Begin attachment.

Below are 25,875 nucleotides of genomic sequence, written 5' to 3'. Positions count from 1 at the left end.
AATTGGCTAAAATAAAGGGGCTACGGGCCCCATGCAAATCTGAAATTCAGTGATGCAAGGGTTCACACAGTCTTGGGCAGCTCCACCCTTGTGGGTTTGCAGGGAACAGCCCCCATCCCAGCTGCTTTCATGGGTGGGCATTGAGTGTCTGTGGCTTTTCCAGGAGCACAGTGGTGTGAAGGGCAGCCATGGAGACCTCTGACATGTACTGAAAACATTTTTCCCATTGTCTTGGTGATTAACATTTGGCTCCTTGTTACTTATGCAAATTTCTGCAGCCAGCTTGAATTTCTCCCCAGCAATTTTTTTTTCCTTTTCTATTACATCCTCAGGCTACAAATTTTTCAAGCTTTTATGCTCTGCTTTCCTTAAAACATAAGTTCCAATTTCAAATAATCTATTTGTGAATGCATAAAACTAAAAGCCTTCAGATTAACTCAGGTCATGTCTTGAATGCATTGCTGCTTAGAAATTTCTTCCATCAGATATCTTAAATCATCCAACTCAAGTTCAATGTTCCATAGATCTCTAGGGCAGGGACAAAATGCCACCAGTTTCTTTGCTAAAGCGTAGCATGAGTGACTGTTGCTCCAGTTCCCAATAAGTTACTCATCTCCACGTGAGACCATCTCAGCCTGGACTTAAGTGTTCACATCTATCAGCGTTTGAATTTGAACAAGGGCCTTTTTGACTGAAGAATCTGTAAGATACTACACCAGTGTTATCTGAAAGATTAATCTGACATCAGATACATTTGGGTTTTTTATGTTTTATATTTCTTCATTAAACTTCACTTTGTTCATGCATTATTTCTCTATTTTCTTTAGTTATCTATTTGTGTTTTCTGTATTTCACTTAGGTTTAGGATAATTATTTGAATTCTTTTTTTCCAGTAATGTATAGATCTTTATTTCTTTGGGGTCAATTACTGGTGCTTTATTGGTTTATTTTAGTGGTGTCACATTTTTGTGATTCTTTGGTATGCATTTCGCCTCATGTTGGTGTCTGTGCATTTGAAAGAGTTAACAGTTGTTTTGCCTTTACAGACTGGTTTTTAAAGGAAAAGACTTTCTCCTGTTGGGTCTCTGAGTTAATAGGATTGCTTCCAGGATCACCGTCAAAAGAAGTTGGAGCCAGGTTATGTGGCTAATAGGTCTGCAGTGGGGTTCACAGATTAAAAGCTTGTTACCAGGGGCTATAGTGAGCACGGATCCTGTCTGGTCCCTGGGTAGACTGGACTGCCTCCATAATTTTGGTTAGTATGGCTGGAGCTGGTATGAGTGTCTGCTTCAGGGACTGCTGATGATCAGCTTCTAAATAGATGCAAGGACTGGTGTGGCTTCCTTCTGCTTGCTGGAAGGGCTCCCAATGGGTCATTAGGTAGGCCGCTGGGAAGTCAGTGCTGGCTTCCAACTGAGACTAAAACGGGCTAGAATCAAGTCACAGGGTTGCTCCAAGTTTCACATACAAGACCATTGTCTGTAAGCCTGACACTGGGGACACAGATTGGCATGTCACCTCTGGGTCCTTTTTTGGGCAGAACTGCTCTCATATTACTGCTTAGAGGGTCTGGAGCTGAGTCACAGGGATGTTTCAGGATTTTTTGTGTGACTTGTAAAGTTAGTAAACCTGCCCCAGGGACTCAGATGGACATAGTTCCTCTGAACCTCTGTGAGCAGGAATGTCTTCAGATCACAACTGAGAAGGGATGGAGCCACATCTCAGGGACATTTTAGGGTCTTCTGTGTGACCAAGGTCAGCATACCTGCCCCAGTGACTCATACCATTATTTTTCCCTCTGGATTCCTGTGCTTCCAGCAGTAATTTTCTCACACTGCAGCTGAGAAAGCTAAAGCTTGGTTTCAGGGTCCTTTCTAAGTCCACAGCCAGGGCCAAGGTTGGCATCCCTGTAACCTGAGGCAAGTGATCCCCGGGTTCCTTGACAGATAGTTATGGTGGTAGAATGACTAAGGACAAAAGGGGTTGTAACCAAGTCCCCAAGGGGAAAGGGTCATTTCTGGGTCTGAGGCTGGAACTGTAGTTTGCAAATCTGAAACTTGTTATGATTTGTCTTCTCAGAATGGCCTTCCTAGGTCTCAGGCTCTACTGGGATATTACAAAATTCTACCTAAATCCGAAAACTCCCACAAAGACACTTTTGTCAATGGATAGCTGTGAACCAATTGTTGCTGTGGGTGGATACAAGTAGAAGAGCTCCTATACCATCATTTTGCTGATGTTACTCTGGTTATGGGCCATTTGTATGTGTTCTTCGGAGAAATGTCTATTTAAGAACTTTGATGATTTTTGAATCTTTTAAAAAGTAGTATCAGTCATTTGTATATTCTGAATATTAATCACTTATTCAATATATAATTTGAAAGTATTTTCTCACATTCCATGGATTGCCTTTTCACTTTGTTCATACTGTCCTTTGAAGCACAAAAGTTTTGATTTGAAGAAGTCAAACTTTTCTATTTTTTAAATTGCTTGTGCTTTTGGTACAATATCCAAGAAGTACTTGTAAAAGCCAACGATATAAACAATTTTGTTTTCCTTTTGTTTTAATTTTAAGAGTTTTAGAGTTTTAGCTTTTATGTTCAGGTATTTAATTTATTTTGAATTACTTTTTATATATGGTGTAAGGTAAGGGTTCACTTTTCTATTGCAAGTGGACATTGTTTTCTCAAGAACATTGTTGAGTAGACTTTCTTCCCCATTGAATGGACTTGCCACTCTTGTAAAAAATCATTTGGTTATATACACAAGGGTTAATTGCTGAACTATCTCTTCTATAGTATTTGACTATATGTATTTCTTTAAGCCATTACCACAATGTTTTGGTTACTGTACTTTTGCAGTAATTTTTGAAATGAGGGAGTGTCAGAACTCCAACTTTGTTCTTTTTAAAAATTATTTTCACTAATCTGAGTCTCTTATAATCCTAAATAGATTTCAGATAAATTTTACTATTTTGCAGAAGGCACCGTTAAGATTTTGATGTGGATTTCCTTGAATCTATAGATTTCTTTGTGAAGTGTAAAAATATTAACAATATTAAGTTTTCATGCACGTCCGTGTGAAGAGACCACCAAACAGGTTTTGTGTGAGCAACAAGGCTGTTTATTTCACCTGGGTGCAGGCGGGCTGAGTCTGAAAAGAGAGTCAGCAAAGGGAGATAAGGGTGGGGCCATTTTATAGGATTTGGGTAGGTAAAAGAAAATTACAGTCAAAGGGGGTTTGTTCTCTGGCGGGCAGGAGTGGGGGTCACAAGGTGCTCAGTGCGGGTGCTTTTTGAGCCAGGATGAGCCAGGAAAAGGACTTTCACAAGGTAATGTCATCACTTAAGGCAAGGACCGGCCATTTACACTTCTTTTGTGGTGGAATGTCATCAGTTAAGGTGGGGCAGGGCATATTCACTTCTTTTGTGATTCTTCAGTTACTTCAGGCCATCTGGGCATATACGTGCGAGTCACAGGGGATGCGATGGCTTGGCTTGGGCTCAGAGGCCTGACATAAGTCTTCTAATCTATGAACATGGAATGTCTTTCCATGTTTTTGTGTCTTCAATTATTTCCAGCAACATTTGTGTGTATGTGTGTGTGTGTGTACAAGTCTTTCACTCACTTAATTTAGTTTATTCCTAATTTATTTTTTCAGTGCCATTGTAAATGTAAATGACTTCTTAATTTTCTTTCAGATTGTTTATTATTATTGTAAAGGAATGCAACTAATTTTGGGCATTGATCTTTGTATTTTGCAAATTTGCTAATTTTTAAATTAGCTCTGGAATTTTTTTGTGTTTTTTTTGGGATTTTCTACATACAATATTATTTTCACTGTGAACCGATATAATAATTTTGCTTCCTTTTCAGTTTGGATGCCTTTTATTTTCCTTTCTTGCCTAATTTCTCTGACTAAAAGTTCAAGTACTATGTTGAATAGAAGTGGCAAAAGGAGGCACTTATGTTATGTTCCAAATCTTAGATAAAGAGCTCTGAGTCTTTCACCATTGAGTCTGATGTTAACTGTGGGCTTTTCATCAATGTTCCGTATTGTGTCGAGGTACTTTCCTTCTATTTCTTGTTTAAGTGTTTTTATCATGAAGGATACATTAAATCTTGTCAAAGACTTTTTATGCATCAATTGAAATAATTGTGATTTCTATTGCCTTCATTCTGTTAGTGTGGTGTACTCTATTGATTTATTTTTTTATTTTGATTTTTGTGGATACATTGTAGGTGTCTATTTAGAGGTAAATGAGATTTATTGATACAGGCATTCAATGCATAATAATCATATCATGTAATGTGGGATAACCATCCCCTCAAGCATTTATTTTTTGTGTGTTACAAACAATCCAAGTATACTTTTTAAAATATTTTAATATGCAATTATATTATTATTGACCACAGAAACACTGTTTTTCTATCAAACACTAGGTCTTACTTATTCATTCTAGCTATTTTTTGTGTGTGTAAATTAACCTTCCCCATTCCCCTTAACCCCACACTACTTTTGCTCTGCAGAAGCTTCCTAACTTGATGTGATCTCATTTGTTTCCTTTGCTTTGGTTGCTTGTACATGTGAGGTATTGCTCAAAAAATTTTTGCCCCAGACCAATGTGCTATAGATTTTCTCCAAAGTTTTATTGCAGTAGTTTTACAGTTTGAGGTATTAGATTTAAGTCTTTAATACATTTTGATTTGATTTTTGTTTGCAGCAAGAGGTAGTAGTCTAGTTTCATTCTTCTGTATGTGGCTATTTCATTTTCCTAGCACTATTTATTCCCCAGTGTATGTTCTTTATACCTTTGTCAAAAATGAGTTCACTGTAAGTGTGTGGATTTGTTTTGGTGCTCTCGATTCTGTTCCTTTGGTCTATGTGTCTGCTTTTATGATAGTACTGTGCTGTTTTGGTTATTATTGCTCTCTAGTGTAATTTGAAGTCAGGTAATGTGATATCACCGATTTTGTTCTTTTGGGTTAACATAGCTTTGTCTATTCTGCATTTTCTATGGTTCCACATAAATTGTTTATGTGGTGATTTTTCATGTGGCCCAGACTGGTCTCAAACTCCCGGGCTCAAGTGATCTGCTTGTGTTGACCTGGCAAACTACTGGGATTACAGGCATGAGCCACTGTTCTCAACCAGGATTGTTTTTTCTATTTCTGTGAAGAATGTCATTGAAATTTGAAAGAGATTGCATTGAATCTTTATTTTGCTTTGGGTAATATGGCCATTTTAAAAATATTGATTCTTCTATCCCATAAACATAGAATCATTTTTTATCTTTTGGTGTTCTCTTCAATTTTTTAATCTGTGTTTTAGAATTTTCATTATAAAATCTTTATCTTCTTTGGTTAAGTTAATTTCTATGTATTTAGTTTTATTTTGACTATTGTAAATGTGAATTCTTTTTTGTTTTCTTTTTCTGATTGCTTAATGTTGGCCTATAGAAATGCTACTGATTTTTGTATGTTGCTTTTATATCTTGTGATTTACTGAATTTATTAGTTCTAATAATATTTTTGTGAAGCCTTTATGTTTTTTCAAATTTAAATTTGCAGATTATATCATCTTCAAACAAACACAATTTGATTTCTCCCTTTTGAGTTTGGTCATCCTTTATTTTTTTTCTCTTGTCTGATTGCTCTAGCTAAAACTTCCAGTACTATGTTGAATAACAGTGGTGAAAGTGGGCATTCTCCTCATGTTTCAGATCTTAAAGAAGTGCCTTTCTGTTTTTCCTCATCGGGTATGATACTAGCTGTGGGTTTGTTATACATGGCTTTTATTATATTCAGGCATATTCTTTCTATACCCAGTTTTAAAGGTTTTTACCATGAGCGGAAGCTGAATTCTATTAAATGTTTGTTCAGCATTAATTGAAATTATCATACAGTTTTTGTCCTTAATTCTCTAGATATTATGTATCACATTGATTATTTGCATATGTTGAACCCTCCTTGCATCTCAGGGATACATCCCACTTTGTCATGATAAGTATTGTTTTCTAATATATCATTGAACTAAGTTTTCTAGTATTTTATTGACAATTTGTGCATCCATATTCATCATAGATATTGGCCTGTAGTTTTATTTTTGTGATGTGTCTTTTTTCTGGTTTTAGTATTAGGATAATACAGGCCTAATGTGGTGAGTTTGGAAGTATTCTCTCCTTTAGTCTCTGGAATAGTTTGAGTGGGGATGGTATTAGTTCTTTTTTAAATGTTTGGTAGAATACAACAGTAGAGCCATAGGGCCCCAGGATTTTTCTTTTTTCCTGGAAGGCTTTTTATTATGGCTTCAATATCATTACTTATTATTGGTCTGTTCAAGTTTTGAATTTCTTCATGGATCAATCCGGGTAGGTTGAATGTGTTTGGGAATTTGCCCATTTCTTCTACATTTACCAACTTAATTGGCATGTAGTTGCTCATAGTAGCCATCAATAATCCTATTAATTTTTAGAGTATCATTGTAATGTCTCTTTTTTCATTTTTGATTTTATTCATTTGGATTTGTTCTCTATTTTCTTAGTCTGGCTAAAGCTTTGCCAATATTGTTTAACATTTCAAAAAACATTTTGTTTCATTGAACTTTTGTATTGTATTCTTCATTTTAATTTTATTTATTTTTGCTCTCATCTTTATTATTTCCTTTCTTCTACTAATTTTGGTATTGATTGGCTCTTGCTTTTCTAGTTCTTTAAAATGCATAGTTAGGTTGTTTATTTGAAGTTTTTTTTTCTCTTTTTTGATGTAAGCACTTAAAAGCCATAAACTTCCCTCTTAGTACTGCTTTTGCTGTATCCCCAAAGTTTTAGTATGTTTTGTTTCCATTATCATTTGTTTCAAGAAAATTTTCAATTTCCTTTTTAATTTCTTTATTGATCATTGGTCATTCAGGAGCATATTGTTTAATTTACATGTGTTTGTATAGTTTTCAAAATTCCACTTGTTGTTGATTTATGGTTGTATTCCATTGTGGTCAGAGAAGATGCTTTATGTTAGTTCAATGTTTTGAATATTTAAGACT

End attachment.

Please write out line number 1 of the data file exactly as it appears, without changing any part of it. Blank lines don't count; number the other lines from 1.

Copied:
Below are 25,875 nucleotides of genomic sequence, written 5' to 3'. Positions count from 1 at the left end.